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Biochemistry - Pediatrics and Child Health


Mutations in Radial Spoke Head Genes and Ultrastructural Cilia Defects in East-European Cohort of Primary Ciliary Dyskinesia Patients
Published: Tuesday, March 20, 2012
Author: Ewa Zietkiewicz et al.

by Ewa Zietkiewicz, Zuzanna Bukowy-Bieryllo, Katarzyna Voelkel, Barbara Klimek, Hanna Dmenska, Andrzej Pogorzelski, Anna Sulikowska-Rowinska, Ewa Rutkiewicz, Michal Witt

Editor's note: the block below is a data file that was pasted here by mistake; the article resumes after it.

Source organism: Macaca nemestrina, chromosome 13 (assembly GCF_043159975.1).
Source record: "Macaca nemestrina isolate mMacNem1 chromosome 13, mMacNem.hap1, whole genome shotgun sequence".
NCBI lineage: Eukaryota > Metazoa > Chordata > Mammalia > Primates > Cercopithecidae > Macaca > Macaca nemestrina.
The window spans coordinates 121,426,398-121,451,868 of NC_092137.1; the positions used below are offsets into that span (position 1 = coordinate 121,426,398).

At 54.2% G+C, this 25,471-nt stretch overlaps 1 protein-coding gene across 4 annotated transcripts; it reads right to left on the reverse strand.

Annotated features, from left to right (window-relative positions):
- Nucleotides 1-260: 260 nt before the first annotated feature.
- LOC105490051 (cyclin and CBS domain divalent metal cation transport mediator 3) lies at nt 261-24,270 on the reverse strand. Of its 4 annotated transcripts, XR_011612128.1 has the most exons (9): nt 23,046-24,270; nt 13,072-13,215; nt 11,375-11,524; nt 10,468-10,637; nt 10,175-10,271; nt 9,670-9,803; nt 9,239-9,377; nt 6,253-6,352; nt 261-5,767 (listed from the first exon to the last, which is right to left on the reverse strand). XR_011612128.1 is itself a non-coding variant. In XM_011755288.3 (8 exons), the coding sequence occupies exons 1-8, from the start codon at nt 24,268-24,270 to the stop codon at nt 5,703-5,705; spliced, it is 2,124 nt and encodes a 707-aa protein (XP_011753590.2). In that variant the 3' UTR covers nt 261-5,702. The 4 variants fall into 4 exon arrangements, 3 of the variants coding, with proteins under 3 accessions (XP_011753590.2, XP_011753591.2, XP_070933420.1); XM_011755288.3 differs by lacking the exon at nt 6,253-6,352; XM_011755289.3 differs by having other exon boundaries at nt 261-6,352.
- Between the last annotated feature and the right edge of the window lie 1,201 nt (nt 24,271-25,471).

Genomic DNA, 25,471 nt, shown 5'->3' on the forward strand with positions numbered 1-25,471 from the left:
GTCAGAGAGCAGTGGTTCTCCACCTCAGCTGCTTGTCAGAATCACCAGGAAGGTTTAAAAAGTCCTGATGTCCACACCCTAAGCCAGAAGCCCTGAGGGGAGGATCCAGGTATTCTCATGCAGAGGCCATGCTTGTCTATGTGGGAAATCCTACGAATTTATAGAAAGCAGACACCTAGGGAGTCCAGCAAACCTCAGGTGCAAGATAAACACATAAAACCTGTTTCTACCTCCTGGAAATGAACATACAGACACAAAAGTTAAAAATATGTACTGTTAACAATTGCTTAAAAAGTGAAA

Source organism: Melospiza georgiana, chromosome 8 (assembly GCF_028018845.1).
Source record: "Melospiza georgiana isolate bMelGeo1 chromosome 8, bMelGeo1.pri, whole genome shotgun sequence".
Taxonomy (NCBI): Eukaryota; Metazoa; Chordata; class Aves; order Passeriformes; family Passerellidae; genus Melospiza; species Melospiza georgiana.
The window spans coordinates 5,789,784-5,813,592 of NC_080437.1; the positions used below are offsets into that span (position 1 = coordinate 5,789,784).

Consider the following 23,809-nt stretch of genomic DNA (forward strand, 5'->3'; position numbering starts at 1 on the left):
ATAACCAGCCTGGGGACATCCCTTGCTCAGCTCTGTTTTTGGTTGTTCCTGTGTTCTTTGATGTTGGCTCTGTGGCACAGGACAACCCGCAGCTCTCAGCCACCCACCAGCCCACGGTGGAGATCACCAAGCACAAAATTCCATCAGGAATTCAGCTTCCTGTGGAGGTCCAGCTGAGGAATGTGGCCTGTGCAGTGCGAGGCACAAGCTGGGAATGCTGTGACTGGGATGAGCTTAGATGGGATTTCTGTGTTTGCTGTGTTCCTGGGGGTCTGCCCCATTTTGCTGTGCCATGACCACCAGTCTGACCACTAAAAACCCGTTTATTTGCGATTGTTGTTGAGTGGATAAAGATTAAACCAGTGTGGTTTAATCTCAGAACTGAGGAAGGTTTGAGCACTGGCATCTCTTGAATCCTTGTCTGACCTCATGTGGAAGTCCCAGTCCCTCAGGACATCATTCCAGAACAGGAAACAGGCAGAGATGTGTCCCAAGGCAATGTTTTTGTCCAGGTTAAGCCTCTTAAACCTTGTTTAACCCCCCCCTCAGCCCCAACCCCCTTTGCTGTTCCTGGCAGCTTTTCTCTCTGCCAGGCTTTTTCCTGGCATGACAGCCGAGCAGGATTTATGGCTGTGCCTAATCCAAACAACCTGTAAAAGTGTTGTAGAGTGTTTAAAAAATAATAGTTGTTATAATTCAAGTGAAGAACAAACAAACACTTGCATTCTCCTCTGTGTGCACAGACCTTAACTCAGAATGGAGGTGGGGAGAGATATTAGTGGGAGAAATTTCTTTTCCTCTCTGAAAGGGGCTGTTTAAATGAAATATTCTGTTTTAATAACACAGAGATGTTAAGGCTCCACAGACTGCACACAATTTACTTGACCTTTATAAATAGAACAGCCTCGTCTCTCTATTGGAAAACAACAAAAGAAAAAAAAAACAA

Primary ciliary dyskinesia (PCD) is a rare (1/20,000), multisystem disease with a complex phenotype caused by the impaired motility of cilia/flagella, usually related to ultrastructural defects of these organelles. Mutations in genes encoding radial spoke head (RSPH) proteins, elements of the ciliary ultrastructure, have been recently described. However, the relative involvement of RSPH genes in PCD pathogenesis remained unknown, due to a small number of PCD families examined for mutations in these genes. The purpose of this study was to estimate the involvement of RSPH4A and RSPH9 in PCD pathogenesis among East Europeans (West Slavs), and to shed more light on ultrastructural ciliary defects caused by mutations in these genes. The coding sequences of RSPH4A and RSPH9 were screened in PCD patients from 184 families, using single strand conformational polymorphism analysis and sequencing. Two previously described (Q109X; R490X) and two new RSPH4A mutations (W356X; IVS3_2–5del), in/around exons 1 and 3, were identified; no mutations were found in RSPH9. We estimate that mutations in RSPH4A, but not in RSPH9, are responsible for 2–3% of cases in the East European PCD population (4% in PCD families without situs inversus; 11% in families preselected for microtubular defects). Analysis of the SNP-haplotype background provided insight into the ancestry of repetitively found mutations (Q109X; R490X; IVS3_2–5del), but further studies involving other PCD cohorts are required to elucidate whether these mutations are specific for Slavic people or spread among other European populations. Ultrastructural defects associated with the mutations were analyzed in the transmission electron microscope images; almost half of the ciliary cross-sections examined in patients with RSPH4A mutations had the microtubule transposition phenotype (9+0 and 8+1 pattern). While microtubule transposition was a prevalent ultrastructural defect in cilia from patients with RSPH4A mutations, similar defects were also observed in PCD patients with mutations in other genes.
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